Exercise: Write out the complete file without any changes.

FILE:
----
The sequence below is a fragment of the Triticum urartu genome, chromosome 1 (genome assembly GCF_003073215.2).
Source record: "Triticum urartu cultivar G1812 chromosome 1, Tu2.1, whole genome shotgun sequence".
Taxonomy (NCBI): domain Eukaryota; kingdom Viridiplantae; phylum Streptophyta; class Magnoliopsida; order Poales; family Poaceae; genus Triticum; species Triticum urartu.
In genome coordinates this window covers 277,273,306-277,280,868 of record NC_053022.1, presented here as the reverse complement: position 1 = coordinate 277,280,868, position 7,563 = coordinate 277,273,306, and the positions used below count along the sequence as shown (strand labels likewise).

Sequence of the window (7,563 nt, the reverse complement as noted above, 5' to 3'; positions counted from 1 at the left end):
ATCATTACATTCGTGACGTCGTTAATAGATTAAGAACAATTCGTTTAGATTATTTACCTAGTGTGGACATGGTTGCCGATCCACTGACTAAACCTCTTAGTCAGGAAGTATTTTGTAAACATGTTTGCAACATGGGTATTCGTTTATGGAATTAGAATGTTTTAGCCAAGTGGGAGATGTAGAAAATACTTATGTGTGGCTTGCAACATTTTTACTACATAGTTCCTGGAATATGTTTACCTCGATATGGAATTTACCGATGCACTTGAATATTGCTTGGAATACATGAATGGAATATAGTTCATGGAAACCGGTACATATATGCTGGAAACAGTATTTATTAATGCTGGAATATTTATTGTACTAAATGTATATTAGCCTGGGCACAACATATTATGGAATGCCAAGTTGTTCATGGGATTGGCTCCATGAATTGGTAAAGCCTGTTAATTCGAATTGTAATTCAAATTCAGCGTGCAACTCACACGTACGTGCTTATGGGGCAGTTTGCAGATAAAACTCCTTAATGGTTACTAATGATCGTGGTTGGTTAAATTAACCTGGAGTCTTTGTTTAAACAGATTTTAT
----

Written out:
The sequence below is a fragment of the Triticum urartu genome, chromosome 1 (genome assembly GCF_003073215.2).
Source record: "Triticum urartu cultivar G1812 chromosome 1, Tu2.1, whole genome shotgun sequence".
Taxonomy (NCBI): domain Eukaryota; kingdom Viridiplantae; phylum Streptophyta; class Magnoliopsida; order Poales; family Poaceae; genus Triticum; species Triticum urartu.
In genome coordinates this window covers 277,273,306-277,280,868 of record NC_053022.1, presented here as the reverse complement: position 1 = coordinate 277,280,868, position 7,563 = coordinate 277,273,306, and the positions used below count along the sequence as shown (strand labels likewise).

Sequence of the window (7,563 nt, the reverse complement as noted above, 5' to 3'; positions counted from 1 at the left end):
ATCATTACATTCGTGACGTCGTTAATAGATTAAGAACAATTCGTTTAGATTATTTACCTAGTGTGGACATGGTTGCCGATCCACTGACTAAACCTCTTAGTCAGGAAGTATTTTGTAAACATGTTTGCAACATGGGTATTCGTTTATGGAATTAGAATGTTTTAGCCAAGTGGGAGATGTAGAAAATACTTATGTGTGGCTTGCAACATTTTTACTACATAGTTCCTGGAATATGTTTACCTCGATATGGAATTTACCGATGCACTTGAATATTGCTTGGAATACATGAATGGAATATAGTTCATGGAAACCGGTACATATATGCTGGAAACAGTATTTATTAATGCTGGAATATTTATTGTACTAAATGTATATTAGCCTGGGCACAACATATTATGGAATGCCAAGTTGTTCATGGGATTGGCTCCATGAATTGGTAAAGCCTGTTAATTCGAATTGTAATTCAAATTCAGCGTGCAACTCACACGTACGTGCTTATGGGGCAGTTTGCAGATAAAACTCCTTAATGGTTACTAATGATCGTGGTTGGTTAAATTAACCTGGAGTCTTTGTTTAAACAGATTTTAT